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National Archives Starts Digitizing Lighthouse Photos

Happy Spring! As many of you know the primary resource for lighthouse photos at the National Archives is RG 26 LG “Lighthouses, 1855 to 1933.” These images are fragile and cannot be scanned by researchers so the National Archives has begun a digitizing project to provide them online. I’m happy to report that some have made it into their online catalog! The images are organized geographically so the first box starts with Maine in the 1st Lighthouse District and the boxes end with Alaska and Hawaii.  There are over a 100 boxes of images so at the rate they’re going it may …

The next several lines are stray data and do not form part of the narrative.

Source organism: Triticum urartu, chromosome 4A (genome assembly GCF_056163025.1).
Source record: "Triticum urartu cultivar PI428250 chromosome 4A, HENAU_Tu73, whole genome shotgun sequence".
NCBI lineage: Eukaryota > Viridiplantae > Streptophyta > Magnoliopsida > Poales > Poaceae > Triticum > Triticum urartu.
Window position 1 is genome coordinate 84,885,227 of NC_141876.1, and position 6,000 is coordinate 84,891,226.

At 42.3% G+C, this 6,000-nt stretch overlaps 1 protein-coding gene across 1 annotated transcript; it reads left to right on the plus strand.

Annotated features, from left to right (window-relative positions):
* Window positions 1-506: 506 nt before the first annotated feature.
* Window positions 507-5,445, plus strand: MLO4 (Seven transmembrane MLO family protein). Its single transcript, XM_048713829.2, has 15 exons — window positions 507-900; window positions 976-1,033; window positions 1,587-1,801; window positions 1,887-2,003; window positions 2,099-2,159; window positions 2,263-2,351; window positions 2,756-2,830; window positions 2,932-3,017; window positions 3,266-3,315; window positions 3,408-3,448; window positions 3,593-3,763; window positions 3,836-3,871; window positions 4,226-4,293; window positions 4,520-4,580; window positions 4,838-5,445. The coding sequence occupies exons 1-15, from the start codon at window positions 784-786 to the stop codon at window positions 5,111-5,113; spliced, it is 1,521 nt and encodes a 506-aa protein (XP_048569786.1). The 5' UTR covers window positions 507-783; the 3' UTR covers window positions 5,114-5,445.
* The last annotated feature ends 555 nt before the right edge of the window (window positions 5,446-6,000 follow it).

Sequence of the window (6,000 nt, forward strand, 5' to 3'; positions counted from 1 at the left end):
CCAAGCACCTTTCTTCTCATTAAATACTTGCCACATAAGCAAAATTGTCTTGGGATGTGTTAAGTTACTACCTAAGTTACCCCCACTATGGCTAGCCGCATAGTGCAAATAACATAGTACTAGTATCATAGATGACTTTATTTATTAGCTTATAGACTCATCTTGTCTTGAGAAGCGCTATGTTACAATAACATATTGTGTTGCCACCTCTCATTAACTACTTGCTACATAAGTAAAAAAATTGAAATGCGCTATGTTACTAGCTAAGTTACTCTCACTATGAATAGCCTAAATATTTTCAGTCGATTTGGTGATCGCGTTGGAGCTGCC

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Finding Aid for Lighthouse Logs

I have made the National Archives RG 26 finding aid “List of Logbooks of U.S. Coast Guard Cutters, Stations, and Miscellaneous Units, 1833 – 1980” available at http://lighthousehistory.info/research/uslhs/rg-26-finding-aid-for-logbooks/. Note that lighthouse keepers were not required to keep a daily log until 1872. Many logs are missing.

Logs for the WWII era when the U.S. Coast Guard was part of the U.S. Navy are listed in a different finding aid.

Lifesaving station logs from the USLSS period are kept at regional Archive facilities.

RG 26 Logs Whitlocks Mill to Woobine
Sample page of finding aid
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Modern Day Lighthouse Keeper Kraig Anderson